Buying a car for your new family
When you reach the stage in your life where you’re starting your own family, you have some important decisions to make. One of these decisions is which car you are going to buy. It may not sound that important but you’d be surprised how important having the right car becomes and how much easier it can make your family life.
1. How many people are in your family? (And will there be more?)
The number one reason for buying a new family car is to have more passenger space. You need to make sure that whatever you buy has space for all of your family members, and maybe even extra space for friends of your children or other family members who you are giving lifts to. If you’re planning to have a baby in the near future, it might be worth buying a car with an extra space for it, as no new parent needs the extra expense of a new car. You may also want to think about luggage space. Options such as the Fiat 500L Trekking or the Fiat 500L MPW (Multi Purpose Wagon) are great options.
2. Do you need multiple cars?
If you are not the only family member who drives, you might find that it is easier to have multiple cars than one large one. Two small cars will save driveway or parking space and will make it easier not only for multiple people to get to work but also for transporting children around to different activities. However, if it is not absolutely necessary to have two cars then you are better off buying one larger one so that you can keep everyone together. This will be helpful for everything from school drop offs to vacations where you may need to take extra luggage with you.
3. What is your budget?
You need to make sure you have set yourself a strict budget before you start looking for a car because dealers will try to persuade you to buy something more expensive, and if you haven’t thought through how much money you can afford to spend, you may well be persuaded. You need to set a limit and refuse to pay anything over it, because as you probably know, family life can leave you pretty strapped for cash. If you like a car which is a little over your budget, don’t underestimate the power of haggling. Most car dealers will be much happier to sell a car for a little under the asking price than not sell it at all. Think of the sticker price as a starting price and go from there.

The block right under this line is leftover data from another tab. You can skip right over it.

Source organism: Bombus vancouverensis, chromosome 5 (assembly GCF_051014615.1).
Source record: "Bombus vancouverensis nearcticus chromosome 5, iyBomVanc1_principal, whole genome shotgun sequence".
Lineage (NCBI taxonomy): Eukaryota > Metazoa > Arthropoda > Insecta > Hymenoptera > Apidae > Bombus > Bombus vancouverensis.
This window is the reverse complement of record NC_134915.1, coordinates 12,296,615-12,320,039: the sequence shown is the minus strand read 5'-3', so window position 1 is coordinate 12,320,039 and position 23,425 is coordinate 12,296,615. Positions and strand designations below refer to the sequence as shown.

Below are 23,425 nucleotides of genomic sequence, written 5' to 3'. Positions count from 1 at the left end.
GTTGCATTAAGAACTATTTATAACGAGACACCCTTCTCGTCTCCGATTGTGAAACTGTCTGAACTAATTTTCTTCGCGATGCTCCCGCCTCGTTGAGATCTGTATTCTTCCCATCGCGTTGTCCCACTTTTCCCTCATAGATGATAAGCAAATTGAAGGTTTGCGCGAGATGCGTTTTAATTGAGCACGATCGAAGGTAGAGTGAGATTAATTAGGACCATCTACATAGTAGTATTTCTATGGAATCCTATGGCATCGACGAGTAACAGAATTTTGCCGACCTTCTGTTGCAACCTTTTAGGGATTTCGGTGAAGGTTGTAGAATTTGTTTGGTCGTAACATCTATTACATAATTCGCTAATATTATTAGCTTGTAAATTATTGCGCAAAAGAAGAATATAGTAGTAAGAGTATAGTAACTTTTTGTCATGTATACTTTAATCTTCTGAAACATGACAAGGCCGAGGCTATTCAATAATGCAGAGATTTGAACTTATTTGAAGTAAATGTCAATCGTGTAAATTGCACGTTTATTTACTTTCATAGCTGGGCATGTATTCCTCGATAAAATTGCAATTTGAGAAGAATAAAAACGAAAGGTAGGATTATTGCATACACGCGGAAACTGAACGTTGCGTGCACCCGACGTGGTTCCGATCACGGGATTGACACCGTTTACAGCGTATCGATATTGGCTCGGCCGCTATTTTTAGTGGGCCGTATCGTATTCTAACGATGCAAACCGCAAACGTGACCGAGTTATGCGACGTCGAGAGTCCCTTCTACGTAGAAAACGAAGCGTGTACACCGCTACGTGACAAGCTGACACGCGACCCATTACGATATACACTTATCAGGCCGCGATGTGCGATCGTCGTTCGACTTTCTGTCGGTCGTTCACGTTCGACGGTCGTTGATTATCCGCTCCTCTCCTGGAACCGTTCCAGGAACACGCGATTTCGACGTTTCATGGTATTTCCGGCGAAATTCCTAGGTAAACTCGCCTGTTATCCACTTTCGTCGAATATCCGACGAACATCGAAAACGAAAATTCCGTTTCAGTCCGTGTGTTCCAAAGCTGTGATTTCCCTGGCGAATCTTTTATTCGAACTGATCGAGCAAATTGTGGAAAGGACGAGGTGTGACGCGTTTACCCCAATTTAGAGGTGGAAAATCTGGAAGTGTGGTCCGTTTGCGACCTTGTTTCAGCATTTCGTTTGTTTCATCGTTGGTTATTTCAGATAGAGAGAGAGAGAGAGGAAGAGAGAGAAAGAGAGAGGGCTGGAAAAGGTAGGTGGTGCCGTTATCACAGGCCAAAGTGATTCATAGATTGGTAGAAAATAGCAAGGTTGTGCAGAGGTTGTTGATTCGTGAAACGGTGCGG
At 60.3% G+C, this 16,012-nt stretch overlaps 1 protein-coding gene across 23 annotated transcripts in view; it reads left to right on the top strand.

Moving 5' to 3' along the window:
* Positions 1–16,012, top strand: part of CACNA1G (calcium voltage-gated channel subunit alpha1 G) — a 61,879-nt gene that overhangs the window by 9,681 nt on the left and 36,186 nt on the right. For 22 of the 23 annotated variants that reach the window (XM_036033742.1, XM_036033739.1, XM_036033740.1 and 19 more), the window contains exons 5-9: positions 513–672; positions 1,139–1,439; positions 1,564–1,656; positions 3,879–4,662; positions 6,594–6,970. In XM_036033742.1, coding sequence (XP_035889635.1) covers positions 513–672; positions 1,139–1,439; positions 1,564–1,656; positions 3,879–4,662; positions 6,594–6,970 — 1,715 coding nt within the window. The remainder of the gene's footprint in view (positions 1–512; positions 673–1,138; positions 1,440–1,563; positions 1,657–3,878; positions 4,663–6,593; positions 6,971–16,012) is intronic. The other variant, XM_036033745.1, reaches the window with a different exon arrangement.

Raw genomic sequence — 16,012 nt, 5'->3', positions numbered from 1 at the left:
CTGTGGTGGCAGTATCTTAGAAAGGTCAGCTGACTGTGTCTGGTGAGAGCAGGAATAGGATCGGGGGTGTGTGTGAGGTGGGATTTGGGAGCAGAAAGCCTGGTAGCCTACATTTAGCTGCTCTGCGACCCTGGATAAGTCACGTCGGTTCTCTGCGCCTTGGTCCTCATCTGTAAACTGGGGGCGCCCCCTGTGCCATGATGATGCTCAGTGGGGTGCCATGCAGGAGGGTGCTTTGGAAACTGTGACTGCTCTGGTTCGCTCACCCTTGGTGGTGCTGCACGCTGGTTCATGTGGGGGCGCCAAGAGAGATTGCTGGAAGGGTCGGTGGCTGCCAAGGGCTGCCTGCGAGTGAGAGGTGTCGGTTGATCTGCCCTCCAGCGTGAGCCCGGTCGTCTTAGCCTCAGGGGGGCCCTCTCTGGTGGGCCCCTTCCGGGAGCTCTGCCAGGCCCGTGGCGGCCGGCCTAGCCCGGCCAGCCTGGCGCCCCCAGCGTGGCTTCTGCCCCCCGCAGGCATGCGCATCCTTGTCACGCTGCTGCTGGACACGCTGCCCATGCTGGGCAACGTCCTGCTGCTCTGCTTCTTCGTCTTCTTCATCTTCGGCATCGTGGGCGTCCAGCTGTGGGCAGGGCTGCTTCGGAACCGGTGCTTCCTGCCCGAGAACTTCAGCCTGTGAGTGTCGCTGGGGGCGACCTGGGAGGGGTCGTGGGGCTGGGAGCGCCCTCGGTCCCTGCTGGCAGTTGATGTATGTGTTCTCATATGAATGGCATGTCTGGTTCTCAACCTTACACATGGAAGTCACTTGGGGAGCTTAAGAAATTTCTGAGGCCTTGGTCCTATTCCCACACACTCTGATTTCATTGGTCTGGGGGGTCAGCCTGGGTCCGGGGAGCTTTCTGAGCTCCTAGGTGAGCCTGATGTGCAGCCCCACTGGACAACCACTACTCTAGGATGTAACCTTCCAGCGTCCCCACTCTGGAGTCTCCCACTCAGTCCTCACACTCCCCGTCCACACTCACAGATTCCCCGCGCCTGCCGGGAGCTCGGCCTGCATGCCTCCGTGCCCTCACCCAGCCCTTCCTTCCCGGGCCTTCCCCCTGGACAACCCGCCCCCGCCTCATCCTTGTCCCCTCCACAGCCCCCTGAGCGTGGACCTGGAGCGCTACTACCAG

Make sure you think about long term costs and not just the upfront price. How fuel efficient is the car you’re buying? Does it emit high amounts of carbon dioxide? The lower the emissions, the lower the road tax on it will be. How likely is it that something will go wrong with the car and if it does, how expensive will it be to fix?
There are lots of things that contribute to your car expenses and you should take them all into consideration.
4. How often will you be driving? (And how long will your journeys be?)
If you are going to be driving short distances, then you’re much better off getting a petrol car than a diesel car. Diesels can do more miles per gallon, so they seem like the more efficient option, but this is only true for long distance drivers because they contain filters which will get clogged up with smoke if the fuel is not used. This can cause damage to the car. Petrol is better for short distances as it costs less per gallon and won’t be wasted. Since it’s a family car you’re buying, the chances are most of your journeys will be short ones, such as the school run and the journey to work.
5. How long are you going to keep your car for?
You’re probably planning on keeping the car for a few years and you may not have set an exact length of time, but this is something you need to think about because of depreciation. Your car will lose value over time and if you’re planning on keeping it for a long time, you need to find out how much value it is likely to lose so that you are aware of the price you’ll get for it when you sell it. This is something people often don’t think about when considering the cost of a car but it is all a part of the investment, and could determine the kind of car you end up with afterwards. Thinking about this will also help you decide on how to pay your road tax. If you only want to keep the car for a short amount of time, then you might be better off paying in six month blocks, whilst you can save money on a long term car by paying yearly.